Are we doing the work that is needed or the work that is comfortable?

“Taking a new step or uttering a new word is what people fear most.” Dostoyevsky

I notice how quite frequently we talk on the one hand of the need for innovation, transformation, world-class practice or other words to describe great aspirations, and at the same time, we keep the work and ourselves in the comfort zone. This misalignment matters. We dilute our integrity. We are not doing the work that is needed.

So that’s simple then. Speak with integrity: marry your actions with your words. If only it was so simple!

Firstly, we need to distinguish between two categories of work: technical challenges and adaptive challenges. Technical challenges are where the problem definition is clear, where stakeholders are aligned and the solution is known. Complex or adaptive challenges are where the problem definition is contested and ambiguous, stakeholders may differ on where they think we need to get to, and how to get there. My work is helping clients with their adaptive challenges.

How do you discover and agree the work that needs to be done amidst complex challenges? The first step, where we frequently miss the opportunity for real partnership, is contracting: the discussion between the ‘customer’ and the ‘performer’ (the person undertaking the work which could be an external consultant, a team member, a colleague from an internal function) about the work that needs to be done.

The performer makes one of two common moves, both of which may fail to add value in the context of a complex challenge:

    1. Accede to the request as it is framed: the ‘servant’ or ‘one-down’ power position. The problem is where you make this response reflexively, especially when you have reservations about what is being proposed. If I’m present and observe this disquiet on the part of the performer I ask (usually off-line) why they are silent on what they see needs to happen. Typical responses include: the relationship isn’t strong enough to raise the issue; they won’t listen or be receptive; I don’t feel empowered or safe to make that point – the risk are too high; the resulting disagreement wouldn’t be productive and could undermine the relationship.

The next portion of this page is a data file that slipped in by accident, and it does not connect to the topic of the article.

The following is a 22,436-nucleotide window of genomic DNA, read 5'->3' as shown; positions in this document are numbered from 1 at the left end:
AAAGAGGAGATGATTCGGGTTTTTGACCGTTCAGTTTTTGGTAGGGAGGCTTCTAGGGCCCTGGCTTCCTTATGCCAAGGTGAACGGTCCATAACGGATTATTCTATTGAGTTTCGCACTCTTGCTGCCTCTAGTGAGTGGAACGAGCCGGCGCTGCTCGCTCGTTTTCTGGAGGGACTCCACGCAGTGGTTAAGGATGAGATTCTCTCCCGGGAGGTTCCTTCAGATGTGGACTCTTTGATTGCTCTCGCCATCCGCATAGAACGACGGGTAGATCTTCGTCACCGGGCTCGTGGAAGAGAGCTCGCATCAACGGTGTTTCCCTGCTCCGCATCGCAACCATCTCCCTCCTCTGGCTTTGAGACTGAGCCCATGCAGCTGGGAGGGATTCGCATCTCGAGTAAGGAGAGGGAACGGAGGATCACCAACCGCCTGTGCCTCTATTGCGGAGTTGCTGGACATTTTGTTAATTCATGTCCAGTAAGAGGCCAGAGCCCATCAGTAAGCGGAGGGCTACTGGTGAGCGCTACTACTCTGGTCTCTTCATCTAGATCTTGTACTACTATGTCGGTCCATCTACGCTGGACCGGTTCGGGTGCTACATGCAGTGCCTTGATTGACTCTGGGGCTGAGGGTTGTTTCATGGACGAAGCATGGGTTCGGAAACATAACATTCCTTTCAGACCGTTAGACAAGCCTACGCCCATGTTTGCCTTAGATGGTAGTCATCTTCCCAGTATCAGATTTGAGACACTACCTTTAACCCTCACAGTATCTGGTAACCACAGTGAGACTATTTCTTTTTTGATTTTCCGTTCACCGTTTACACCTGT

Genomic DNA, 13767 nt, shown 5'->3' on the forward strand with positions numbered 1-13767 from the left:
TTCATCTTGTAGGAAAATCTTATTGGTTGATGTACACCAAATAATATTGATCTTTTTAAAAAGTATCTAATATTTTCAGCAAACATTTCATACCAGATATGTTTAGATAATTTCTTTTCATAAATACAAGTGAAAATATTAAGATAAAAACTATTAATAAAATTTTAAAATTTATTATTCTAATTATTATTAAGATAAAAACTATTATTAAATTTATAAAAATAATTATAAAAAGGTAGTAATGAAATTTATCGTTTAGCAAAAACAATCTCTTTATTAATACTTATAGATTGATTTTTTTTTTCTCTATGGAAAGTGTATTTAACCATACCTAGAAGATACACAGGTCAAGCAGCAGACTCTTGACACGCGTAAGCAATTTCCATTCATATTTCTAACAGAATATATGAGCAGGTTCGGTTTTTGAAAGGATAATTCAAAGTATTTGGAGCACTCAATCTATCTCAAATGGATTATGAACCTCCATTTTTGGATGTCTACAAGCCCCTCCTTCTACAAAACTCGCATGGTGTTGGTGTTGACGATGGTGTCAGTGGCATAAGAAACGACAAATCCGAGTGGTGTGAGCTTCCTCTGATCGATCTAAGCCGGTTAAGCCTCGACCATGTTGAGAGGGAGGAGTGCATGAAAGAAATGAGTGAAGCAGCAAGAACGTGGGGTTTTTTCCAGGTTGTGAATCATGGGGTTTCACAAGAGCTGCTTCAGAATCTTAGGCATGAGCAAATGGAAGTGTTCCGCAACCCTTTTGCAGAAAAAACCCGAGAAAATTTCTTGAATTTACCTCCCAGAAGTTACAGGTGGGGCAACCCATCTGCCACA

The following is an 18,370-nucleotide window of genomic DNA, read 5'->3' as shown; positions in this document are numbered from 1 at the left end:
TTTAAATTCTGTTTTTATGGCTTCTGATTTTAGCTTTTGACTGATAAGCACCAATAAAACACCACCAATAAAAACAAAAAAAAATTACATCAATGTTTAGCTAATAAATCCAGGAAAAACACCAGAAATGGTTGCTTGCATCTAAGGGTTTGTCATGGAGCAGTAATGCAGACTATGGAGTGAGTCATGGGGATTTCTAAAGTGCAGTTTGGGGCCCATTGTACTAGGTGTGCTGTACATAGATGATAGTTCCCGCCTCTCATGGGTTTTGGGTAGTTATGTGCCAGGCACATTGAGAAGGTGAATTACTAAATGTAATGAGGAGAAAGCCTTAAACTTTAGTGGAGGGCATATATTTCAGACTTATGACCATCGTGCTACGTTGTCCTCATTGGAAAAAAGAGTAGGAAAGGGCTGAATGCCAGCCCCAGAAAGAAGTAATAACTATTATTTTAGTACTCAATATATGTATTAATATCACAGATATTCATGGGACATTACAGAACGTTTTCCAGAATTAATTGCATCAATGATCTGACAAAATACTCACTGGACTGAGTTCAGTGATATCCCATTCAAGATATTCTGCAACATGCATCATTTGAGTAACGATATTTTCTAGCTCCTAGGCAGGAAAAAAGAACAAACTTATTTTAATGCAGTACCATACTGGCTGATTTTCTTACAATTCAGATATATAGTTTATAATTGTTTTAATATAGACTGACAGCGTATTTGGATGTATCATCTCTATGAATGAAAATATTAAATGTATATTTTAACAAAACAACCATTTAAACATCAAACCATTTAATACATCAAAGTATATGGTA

2. Hold the line – a response based on what I think is needed from my position or function: typically an ‘expert’ or ‘one-up’ power position. . The limitation of this response, when done reflexively, is its failure to listen closely enough and take into account important aspects of the local context. For an external consultant in a conversation with the customer this might be their standard way of responding to this category of situation. Internal functions (such as HR, Finance, IT etc.) working with the business may respond with a standardised response or procedure appropriate to what they perceive as this category of situation. The functional response, fits with the functional line and policy, and may create corporate consistency but may not be adding value to this particular situation. The systemic tension is between differentiation (local adaptation) or homogenisation (commonality, consistency): ‘holding the line’ simplifies this tension by emphasising consistency and standardisation.

Both ‘moves’ share common characteristics:

      • Partnership is in name only, the insight and expertise lies with one party.
      • Conversations are often characterised by certainty ( I know what is needed or they know what is needed) rather than curiosity ( What do I/we think is needed? What am I not seeing that the other party is seeing?).
      • Power dynamics play out, usually unawarely, and one or more viewpoints are marginalised and an unproductive battle of messages ensues with little listening to the validity and potential contribution of each perspective.
      • They diminish value creation when they are done reflexively.


The third move, which is too infrequently used, and which is the most powerful, is: